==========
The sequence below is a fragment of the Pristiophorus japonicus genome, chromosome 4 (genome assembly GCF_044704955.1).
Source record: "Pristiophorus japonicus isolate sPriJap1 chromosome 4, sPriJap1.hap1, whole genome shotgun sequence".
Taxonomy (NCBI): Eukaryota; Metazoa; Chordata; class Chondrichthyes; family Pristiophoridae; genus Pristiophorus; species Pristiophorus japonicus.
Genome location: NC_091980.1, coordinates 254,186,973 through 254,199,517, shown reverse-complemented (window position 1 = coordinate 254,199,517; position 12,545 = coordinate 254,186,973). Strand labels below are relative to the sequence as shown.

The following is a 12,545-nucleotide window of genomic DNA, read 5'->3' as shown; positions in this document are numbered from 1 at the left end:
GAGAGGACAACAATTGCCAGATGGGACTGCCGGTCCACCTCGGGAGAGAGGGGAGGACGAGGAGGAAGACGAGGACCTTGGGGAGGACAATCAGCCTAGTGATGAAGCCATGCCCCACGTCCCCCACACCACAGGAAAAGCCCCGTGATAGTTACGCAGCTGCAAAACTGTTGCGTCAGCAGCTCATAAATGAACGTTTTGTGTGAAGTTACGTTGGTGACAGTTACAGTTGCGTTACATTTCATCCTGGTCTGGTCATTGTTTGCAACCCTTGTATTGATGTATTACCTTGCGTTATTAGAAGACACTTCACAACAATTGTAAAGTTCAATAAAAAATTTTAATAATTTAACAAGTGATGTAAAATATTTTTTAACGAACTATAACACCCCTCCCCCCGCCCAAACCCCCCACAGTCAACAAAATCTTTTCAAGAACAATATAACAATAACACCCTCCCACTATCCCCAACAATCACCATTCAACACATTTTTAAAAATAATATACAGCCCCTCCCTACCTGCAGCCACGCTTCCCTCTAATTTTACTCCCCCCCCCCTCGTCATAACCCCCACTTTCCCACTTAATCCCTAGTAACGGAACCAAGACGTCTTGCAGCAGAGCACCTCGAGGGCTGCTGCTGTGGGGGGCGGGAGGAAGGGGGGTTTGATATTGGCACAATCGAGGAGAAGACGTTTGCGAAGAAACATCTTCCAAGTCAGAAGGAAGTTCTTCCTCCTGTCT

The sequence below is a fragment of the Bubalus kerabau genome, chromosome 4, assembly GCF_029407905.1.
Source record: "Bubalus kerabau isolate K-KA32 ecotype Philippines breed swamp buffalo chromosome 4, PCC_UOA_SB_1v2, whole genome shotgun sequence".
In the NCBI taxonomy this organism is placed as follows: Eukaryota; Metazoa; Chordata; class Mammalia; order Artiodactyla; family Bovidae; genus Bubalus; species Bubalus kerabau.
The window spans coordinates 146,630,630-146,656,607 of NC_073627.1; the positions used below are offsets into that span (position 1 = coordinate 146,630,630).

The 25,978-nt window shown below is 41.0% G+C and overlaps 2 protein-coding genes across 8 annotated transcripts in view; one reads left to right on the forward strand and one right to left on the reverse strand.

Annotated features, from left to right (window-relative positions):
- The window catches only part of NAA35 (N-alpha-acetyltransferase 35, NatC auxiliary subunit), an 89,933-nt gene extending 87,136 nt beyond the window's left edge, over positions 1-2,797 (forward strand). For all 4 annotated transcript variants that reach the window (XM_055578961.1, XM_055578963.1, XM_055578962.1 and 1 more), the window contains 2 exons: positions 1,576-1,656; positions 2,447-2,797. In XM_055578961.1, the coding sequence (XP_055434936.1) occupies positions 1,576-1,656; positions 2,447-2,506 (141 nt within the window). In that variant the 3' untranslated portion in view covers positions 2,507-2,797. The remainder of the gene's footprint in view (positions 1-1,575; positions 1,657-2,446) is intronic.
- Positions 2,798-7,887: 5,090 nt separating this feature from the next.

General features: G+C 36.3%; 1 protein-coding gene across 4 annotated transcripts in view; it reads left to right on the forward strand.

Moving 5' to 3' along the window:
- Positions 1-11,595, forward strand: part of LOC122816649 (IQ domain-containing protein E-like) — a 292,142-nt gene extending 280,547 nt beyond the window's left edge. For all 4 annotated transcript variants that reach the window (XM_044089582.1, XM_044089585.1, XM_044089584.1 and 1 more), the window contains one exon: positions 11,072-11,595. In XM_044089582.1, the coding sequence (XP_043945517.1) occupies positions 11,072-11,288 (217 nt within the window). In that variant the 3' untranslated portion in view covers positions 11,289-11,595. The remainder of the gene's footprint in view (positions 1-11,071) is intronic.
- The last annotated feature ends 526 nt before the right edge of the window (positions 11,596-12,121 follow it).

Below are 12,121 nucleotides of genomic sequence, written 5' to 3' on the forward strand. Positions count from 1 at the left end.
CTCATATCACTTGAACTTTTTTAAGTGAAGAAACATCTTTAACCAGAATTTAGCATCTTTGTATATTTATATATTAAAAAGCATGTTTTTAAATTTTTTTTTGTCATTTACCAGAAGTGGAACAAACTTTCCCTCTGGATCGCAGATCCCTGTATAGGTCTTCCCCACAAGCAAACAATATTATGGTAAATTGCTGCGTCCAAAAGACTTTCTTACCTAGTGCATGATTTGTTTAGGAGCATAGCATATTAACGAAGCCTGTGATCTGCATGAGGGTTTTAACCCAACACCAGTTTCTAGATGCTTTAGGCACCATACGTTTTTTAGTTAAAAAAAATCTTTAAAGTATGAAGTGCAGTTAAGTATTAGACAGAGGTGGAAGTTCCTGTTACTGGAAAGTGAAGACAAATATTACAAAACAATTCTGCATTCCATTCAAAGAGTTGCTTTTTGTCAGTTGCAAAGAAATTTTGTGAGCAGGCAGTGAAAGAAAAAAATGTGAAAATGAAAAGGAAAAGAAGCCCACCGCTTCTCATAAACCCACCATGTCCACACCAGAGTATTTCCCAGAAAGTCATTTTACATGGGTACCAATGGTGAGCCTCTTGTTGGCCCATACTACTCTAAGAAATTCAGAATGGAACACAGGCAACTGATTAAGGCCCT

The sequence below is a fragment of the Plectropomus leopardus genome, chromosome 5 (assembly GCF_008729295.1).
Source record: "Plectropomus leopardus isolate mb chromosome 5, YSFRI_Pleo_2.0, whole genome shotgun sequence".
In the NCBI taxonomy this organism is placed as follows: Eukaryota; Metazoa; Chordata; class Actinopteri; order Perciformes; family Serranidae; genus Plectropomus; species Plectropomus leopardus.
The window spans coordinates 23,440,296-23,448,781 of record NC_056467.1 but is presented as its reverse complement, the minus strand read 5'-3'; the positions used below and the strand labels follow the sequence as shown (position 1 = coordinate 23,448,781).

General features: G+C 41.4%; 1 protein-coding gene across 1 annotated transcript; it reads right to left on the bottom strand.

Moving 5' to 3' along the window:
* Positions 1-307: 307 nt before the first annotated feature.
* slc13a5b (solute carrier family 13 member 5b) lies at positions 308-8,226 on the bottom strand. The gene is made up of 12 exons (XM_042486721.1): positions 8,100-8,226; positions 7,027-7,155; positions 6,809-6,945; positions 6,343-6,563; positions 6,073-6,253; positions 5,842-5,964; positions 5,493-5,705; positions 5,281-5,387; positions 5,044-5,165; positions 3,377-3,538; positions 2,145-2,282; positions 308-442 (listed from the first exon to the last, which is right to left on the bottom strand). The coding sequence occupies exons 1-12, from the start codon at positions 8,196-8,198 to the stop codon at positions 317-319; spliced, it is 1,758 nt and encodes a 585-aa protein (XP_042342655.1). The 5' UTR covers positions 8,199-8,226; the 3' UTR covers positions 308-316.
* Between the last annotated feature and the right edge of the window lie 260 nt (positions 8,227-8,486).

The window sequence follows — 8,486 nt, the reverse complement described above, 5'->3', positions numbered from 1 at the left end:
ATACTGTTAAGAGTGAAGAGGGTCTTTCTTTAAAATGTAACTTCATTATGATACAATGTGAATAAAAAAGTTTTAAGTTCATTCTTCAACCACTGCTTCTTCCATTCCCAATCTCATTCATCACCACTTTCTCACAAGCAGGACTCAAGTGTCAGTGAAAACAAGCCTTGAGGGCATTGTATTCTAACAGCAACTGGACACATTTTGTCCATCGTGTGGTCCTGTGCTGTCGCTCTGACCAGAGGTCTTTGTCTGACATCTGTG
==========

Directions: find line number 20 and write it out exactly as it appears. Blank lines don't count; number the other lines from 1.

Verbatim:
CTCATATCACTTGAACTTTTTTAAGTGAAGAAACATCTTTAACCAGAATTTAGCATCTTTGTATATTTATATATTAAAAAGCATGTTTTTAAATTTTTTTTTGTCATTTACCAGAAGTGGAACAAACTTTCCCTCTGGATCGCAGATCCCTGTATAGGTCTTCCCCACAAGCAAACAATATTATGGTAAATTGCTGCGTCCAAAAGACTTTCTTACCTAGTGCATGATTTGTTTAGGAGCATAGCATATTAACGAAGCCTGTGATCTGCATGAGGGTTTTAACCCAACACCAGTTTCTAGATGCTTTAGGCACCATACGTTTTTTAGTTAAAAAAAATCTTTAAAGTATGAAGTGCAGTTAAGTATTAGACAGAGGTGGAAGTTCCTGTTACTGGAAAGTGAAGACAAATATTACAAAACAATTCTGCATTCCATTCAAAGAGTTGCTTTTTGTCAGTTGCAAAGAAATTTTGTGAGCAGGCAGTGAAAGAAAAAAATGTGAAAATGAAAAGGAAAAGAAGCCCACCGCTTCTCATAAACCCACCATGTCCACACCAGAGTATTTCCCAGAAAGTCATTTTACATGGGTACCAATGGTGAGCCTCTTGTTGGCCCATACTACTCTAAGAAATTCAGAATGGAACACAGGCAACTGATTAAGGCCCT